I’ve been reading other blogs, and I am going to slightly change the way I do reviews. I am going to add my rating, and possibly a few other things at a later date.
Rating: 5 Stars
| Well that was interesting. Having only read Austen in the past and knowing nothing of Wuthering Heights, I was expecting something more light-hearted than this.
The blurb on the back of my copy of the book said that Wuthering Heights was the story of two childhood friends who grow up to be soul-mates. I suppose it is, but its ….. darker, than that. I will tell my thoughts the best I can, but I don’t want to give any spoilers away for those of you who have yet to read it.
If you want to feel a connection with the characters you read about, or if you want to like the characters in your books, then this isn’t the story for you. The majority of these characters are not in the least likable, and since there are only a handful of people needed in the plot, this leaves one or two remotely pleasant characters. Heathcliff is violent and practically the definition of evil, Linton is cranky and demanding, Catherine is selfish and disobedient, and Cathy disregards any advice given to her. The few likable characters are Nellie Dean, the maid from whose point of view the story is told. Mr. Lockwood is O.K, but mainly because he is hardly in the story. I suppose you may be able to like Cathy.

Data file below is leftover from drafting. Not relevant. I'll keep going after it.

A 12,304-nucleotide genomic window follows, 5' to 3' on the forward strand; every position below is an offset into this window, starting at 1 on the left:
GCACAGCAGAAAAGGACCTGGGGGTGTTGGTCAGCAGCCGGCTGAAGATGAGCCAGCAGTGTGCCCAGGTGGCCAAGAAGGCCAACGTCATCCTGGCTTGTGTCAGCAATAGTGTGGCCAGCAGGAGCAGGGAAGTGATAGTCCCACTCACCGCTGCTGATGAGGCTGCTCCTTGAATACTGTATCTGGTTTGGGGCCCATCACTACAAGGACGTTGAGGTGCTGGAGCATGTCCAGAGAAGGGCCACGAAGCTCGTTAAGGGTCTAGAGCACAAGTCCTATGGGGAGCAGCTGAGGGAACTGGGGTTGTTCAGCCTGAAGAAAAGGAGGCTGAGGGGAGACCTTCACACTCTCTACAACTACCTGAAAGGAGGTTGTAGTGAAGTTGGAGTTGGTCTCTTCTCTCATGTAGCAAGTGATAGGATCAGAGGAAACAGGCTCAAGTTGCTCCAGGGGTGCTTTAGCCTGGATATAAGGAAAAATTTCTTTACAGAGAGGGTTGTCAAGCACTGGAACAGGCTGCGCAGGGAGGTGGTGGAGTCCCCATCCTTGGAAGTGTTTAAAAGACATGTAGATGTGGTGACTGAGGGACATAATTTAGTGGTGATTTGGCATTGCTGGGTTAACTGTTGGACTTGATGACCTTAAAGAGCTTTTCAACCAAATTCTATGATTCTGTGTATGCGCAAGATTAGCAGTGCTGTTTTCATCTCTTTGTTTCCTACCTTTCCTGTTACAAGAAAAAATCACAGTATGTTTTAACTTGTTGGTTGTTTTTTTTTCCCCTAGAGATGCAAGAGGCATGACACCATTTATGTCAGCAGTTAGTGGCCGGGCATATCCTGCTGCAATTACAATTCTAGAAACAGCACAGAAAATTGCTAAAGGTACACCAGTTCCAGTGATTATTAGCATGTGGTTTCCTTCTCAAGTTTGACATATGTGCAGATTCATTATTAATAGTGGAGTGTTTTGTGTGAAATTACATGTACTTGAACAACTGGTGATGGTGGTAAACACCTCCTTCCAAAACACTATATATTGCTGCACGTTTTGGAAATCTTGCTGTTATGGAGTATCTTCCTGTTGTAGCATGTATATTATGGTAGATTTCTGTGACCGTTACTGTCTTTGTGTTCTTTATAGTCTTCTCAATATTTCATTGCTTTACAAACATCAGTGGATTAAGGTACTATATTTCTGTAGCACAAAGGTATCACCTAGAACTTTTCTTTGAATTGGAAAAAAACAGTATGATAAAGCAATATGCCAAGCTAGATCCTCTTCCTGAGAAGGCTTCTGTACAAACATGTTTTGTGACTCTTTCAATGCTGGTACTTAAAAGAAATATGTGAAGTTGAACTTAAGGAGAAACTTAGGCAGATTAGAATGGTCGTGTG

Heathcliff was bent on revenge against Edgar Linton, the reason for this I cannot say, for that would be a spoiler. Heathcliff goes to extreme lengths to get what he wants. He cares for nobody but himself.
I was expecting Wuthering Heights to be told in the 3rd person, but it is not. It starts off from Mr. Lockwood’s point of view; he is visiting the home of Cathy. He meets Heathcliff, and, on discovering his terrible temper, asks Nellie Dean for Heathcliff’s story. The majority of the rest of the book is told from Nellie’s perspective, with a few breaks when Nellie has to leave and you hear Lockwood’s thoughts on what Nellie has told so far.
There is a lot of death. Approximately half the characters die. In all likelihood you won’t be attached to any of them, so this may not be a problem.
The author reused many names, and more often than not, one character’s last name would be the first name of another. I saw that many people complained about this being confusing, and in all honesty I was confused in the beginning as well. Soon enough, however, characters begin to be killed off. When this happens there is only one character left with the name. Dead characters are mentioned, and you can tell when the person mentioned is dead by who is talking about them and in what manner they are doing so. After reading, names become less of a problem.
These are a lot of negative aspects, yet I have rated the book 5 stars. This is because I enjoyed it. I loved it. It was a Gothic Romance, but the romance was of a darker sort, the type that ultimately destroyed the lovers.
This was a book as unique as its author, Emily. It was a literary masterpiece. It was amazing.